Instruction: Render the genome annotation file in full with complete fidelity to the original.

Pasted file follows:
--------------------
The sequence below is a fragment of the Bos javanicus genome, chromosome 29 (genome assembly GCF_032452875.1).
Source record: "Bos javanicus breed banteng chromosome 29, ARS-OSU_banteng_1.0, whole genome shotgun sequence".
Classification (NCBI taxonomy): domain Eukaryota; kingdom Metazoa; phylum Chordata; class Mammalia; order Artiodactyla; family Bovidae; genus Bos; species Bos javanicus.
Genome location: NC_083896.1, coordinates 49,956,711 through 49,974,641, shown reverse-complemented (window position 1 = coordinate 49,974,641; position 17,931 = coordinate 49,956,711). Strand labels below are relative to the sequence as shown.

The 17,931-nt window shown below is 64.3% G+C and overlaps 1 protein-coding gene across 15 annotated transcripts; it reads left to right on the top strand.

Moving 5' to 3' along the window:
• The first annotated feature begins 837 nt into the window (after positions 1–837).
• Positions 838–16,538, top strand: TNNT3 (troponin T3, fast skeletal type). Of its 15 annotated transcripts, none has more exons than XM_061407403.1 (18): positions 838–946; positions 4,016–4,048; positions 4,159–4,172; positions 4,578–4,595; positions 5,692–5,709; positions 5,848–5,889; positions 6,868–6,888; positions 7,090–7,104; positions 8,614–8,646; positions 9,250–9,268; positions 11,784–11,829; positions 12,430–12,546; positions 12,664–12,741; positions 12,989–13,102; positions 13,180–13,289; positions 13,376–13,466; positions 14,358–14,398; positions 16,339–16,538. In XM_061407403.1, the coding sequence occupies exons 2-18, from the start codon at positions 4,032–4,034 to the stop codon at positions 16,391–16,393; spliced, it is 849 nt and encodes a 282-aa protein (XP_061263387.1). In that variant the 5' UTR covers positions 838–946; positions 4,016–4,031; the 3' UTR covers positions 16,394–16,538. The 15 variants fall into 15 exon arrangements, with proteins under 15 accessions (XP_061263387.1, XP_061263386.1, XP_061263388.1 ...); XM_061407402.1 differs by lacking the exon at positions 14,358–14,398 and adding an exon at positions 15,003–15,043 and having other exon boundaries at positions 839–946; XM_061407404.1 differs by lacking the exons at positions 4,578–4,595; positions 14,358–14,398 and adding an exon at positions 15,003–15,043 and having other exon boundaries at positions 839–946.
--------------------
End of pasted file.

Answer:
The sequence below is a fragment of the Bos javanicus genome, chromosome 29 (genome assembly GCF_032452875.1).
Source record: "Bos javanicus breed banteng chromosome 29, ARS-OSU_banteng_1.0, whole genome shotgun sequence".
Classification (NCBI taxonomy): domain Eukaryota; kingdom Metazoa; phylum Chordata; class Mammalia; order Artiodactyla; family Bovidae; genus Bos; species Bos javanicus.
Genome location: NC_083896.1, coordinates 49,956,711 through 49,974,641, shown reverse-complemented (window position 1 = coordinate 49,974,641; position 17,931 = coordinate 49,956,711). Strand labels below are relative to the sequence as shown.

The 17,931-nt window shown below is 64.3% G+C and overlaps 1 protein-coding gene across 15 annotated transcripts; it reads left to right on the top strand.

Moving 5' to 3' along the window:
• The first annotated feature begins 837 nt into the window (after positions 1–837).
• Positions 838–16,538, top strand: TNNT3 (troponin T3, fast skeletal type). Of its 15 annotated transcripts, none has more exons than XM_061407403.1 (18): positions 838–946; positions 4,016–4,048; positions 4,159–4,172; positions 4,578–4,595; positions 5,692–5,709; positions 5,848–5,889; positions 6,868–6,888; positions 7,090–7,104; positions 8,614–8,646; positions 9,250–9,268; positions 11,784–11,829; positions 12,430–12,546; positions 12,664–12,741; positions 12,989–13,102; positions 13,180–13,289; positions 13,376–13,466; positions 14,358–14,398; positions 16,339–16,538. In XM_061407403.1, the coding sequence occupies exons 2-18, from the start codon at positions 4,032–4,034 to the stop codon at positions 16,391–16,393; spliced, it is 849 nt and encodes a 282-aa protein (XP_061263387.1). In that variant the 5' UTR covers positions 838–946; positions 4,016–4,031; the 3' UTR covers positions 16,394–16,538. The 15 variants fall into 15 exon arrangements, with proteins under 15 accessions (XP_061263387.1, XP_061263386.1, XP_061263388.1 ...); XM_061407402.1 differs by lacking the exon at positions 14,358–14,398 and adding an exon at positions 15,003–15,043 and having other exon boundaries at positions 839–946; XM_061407404.1 differs by lacking the exons at positions 4,578–4,595; positions 14,358–14,398 and adding an exon at positions 15,003–15,043 and having other exon boundaries at positions 839–946.